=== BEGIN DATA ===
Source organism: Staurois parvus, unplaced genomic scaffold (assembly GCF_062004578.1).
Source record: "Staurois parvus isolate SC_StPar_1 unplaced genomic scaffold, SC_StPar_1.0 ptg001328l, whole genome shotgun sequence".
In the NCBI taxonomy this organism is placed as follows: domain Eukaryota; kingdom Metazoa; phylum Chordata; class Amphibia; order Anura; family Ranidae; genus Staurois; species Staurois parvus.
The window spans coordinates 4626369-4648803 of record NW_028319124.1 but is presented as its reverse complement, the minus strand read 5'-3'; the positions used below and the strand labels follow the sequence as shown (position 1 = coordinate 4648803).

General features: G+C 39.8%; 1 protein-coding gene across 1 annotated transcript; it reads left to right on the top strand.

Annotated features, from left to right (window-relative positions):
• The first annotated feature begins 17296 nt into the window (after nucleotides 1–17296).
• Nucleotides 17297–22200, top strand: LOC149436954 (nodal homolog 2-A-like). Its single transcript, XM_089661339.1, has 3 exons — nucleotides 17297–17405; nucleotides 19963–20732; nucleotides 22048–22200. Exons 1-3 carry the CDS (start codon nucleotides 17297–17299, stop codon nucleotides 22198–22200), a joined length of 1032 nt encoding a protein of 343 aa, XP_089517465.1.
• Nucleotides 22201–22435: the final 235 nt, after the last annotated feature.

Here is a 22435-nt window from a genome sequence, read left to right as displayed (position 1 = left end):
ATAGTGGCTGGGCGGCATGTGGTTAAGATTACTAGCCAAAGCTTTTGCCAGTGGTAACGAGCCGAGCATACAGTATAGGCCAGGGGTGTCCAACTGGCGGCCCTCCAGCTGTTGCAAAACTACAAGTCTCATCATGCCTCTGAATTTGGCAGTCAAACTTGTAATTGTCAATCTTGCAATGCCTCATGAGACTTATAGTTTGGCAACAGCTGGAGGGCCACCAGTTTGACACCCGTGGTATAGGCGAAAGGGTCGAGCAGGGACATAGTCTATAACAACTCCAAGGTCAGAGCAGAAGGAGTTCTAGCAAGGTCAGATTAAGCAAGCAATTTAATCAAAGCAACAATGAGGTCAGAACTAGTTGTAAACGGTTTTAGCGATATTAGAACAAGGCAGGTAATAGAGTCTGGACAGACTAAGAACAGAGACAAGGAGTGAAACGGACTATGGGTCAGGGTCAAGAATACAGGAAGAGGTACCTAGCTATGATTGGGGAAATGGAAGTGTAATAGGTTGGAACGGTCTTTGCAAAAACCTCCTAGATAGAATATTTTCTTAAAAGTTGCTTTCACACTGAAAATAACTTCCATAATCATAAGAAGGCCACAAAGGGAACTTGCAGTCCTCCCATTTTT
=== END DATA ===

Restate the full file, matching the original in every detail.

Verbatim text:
Source organism: Staurois parvus, unplaced genomic scaffold (assembly GCF_062004578.1).
Source record: "Staurois parvus isolate SC_StPar_1 unplaced genomic scaffold, SC_StPar_1.0 ptg001328l, whole genome shotgun sequence".
In the NCBI taxonomy this organism is placed as follows: domain Eukaryota; kingdom Metazoa; phylum Chordata; class Amphibia; order Anura; family Ranidae; genus Staurois; species Staurois parvus.
The window spans coordinates 4626369-4648803 of record NW_028319124.1 but is presented as its reverse complement, the minus strand read 5'-3'; the positions used below and the strand labels follow the sequence as shown (position 1 = coordinate 4648803).

General features: G+C 39.8%; 1 protein-coding gene across 1 annotated transcript; it reads left to right on the top strand.

Annotated features, from left to right (window-relative positions):
• The first annotated feature begins 17296 nt into the window (after nucleotides 1–17296).
• Nucleotides 17297–22200, top strand: LOC149436954 (nodal homolog 2-A-like). Its single transcript, XM_089661339.1, has 3 exons — nucleotides 17297–17405; nucleotides 19963–20732; nucleotides 22048–22200. Exons 1-3 carry the CDS (start codon nucleotides 17297–17299, stop codon nucleotides 22198–22200), a joined length of 1032 nt encoding a protein of 343 aa, XP_089517465.1.
• Nucleotides 22201–22435: the final 235 nt, after the last annotated feature.

Here is a 22435-nt window from a genome sequence, read left to right as displayed (position 1 = left end):
ATAGTGGCTGGGCGGCATGTGGTTAAGATTACTAGCCAAAGCTTTTGCCAGTGGTAACGAGCCGAGCATACAGTATAGGCCAGGGGTGTCCAACTGGCGGCCCTCCAGCTGTTGCAAAACTACAAGTCTCATCATGCCTCTGAATTTGGCAGTCAAACTTGTAATTGTCAATCTTGCAATGCCTCATGAGACTTATAGTTTGGCAACAGCTGGAGGGCCACCAGTTTGACACCCGTGGTATAGGCGAAAGGGTCGAGCAGGGACATAGTCTATAACAACTCCAAGGTCAGAGCAGAAGGAGTTCTAGCAAGGTCAGATTAAGCAAGCAATTTAATCAAAGCAACAATGAGGTCAGAACTAGTTGTAAACGGTTTTAGCGATATTAGAACAAGGCAGGTAATAGAGTCTGGACAGACTAAGAACAGAGACAAGGAGTGAAACGGACTATGGGTCAGGGTCAAGAATACAGGAAGAGGTACCTAGCTATGATTGGGGAAATGGAAGTGTAATAGGTTGGAACGGTCTTTGCAAAAACCTCCTAGATAGAATATTTTCTTAAAAGTTGCTTTCACACTGAAAATAACTTCCATAATCATAAGAAGGCCACAAAGGGAACTTGCAGTCCTCCCATTTTT